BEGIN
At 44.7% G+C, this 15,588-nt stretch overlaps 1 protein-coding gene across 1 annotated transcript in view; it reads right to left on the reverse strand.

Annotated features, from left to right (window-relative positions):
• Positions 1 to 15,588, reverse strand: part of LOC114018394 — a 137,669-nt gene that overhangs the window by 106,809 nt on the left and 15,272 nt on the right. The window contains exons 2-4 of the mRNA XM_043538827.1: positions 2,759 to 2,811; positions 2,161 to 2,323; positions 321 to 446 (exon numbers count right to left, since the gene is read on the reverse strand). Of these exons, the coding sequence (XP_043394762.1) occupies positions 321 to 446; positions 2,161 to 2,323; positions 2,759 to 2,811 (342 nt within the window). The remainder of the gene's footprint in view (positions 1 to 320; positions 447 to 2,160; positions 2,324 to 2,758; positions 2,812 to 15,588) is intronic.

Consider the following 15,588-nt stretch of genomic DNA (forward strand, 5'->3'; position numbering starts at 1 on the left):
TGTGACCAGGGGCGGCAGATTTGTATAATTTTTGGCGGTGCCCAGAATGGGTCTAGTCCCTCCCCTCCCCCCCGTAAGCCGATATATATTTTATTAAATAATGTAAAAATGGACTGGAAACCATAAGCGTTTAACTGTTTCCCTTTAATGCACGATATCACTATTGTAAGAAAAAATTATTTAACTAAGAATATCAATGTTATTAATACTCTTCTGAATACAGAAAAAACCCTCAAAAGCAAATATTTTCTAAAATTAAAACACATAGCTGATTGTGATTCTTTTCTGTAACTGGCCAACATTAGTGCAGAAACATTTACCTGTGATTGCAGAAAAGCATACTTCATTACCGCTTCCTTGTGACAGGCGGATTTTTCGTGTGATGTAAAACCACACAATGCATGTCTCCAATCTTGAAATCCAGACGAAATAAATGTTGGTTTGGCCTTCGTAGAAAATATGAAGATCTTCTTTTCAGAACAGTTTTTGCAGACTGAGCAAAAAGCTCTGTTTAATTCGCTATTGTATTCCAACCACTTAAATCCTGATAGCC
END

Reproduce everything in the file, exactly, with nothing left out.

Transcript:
At 44.7% G+C, this 15,588-nt stretch overlaps 1 protein-coding gene across 1 annotated transcript in view; it reads right to left on the reverse strand.

Annotated features, from left to right (window-relative positions):
• Positions 1 to 15,588, reverse strand: part of LOC114018394 — a 137,669-nt gene that overhangs the window by 106,809 nt on the left and 15,272 nt on the right. The window contains exons 2-4 of the mRNA XM_043538827.1: positions 2,759 to 2,811; positions 2,161 to 2,323; positions 321 to 446 (exon numbers count right to left, since the gene is read on the reverse strand). Of these exons, the coding sequence (XP_043394762.1) occupies positions 321 to 446; positions 2,161 to 2,323; positions 2,759 to 2,811 (342 nt within the window). The remainder of the gene's footprint in view (positions 1 to 320; positions 447 to 2,160; positions 2,324 to 2,758; positions 2,812 to 15,588) is intronic.

Consider the following 15,588-nt stretch of genomic DNA (forward strand, 5'->3'; position numbering starts at 1 on the left):
TGTGACCAGGGGCGGCAGATTTGTATAATTTTTGGCGGTGCCCAGAATGGGTCTAGTCCCTCCCCTCCCCCCCGTAAGCCGATATATATTTTATTAAATAATGTAAAAATGGACTGGAAACCATAAGCGTTTAACTGTTTCCCTTTAATGCACGATATCACTATTGTAAGAAAAAATTATTTAACTAAGAATATCAATGTTATTAATACTCTTCTGAATACAGAAAAAACCCTCAAAAGCAAATATTTTCTAAAATTAAAACACATAGCTGATTGTGATTCTTTTCTGTAACTGGCCAACATTAGTGCAGAAACATTTACCTGTGATTGCAGAAAAGCATACTTCATTACCGCTTCCTTGTGACAGGCGGATTTTTCGTGTGATGTAAAACCACACAATGCATGTCTCCAATCTTGAAATCCAGACGAAATAAATGTTGGTTTGGCCTTCGTAGAAAATATGAAGATCTTCTTTTCAGAACAGTTTTTGCAGACTGAGCAAAAAGCTCTGTTTAATTCGCTATTGTATTCCAACCACTTAAATCCTGATAGCC